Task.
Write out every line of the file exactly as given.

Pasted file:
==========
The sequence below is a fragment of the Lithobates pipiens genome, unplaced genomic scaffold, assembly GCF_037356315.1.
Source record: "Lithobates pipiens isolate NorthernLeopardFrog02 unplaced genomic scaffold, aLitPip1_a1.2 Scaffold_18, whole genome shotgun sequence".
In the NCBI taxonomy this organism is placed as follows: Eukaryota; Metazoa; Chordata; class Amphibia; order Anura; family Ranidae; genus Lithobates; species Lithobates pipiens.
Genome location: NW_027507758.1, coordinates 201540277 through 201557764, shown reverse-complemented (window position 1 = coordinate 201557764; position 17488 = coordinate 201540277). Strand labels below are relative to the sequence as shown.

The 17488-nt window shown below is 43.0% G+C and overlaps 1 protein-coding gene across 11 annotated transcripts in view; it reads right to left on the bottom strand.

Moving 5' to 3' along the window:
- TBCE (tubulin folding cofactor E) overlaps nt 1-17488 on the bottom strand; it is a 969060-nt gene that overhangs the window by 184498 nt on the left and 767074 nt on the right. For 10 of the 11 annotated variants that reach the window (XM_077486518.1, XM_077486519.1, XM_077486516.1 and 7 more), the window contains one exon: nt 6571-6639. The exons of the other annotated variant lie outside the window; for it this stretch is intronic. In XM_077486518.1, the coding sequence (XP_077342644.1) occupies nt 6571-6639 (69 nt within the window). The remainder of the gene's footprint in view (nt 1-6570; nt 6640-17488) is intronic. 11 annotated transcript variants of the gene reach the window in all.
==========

The sequence below is a fragment of the Lithobates pipiens genome, unplaced genomic scaffold, assembly GCF_037356315.1.
Source record: "Lithobates pipiens isolate NorthernLeopardFrog02 unplaced genomic scaffold, aLitPip1_a1.2 Scaffold_18, whole genome shotgun sequence".
In the NCBI taxonomy this organism is placed as follows: Eukaryota; Metazoa; Chordata; class Amphibia; order Anura; family Ranidae; genus Lithobates; species Lithobates pipiens.
Genome location: NW_027507758.1, coordinates 201540277 through 201557764, shown reverse-complemented (window position 1 = coordinate 201557764; position 17488 = coordinate 201540277). Strand labels below are relative to the sequence as shown.

The 17488-nt window shown below is 43.0% G+C and overlaps 1 protein-coding gene across 11 annotated transcripts in view; it reads right to left on the bottom strand.

Moving 5' to 3' along the window:
- TBCE (tubulin folding cofactor E) overlaps nt 1-17488 on the bottom strand; it is a 969060-nt gene that overhangs the window by 184498 nt on the left and 767074 nt on the right. For 10 of the 11 annotated variants that reach the window (XM_077486518.1, XM_077486519.1, XM_077486516.1 and 7 more), the window contains one exon: nt 6571-6639. The exons of the other annotated variant lie outside the window; for it this stretch is intronic. In XM_077486518.1, the coding sequence (XP_077342644.1) occupies nt 6571-6639 (69 nt within the window). The remainder of the gene's footprint in view (nt 1-6570; nt 6640-17488) is intronic. 11 annotated transcript variants of the gene reach the window in all.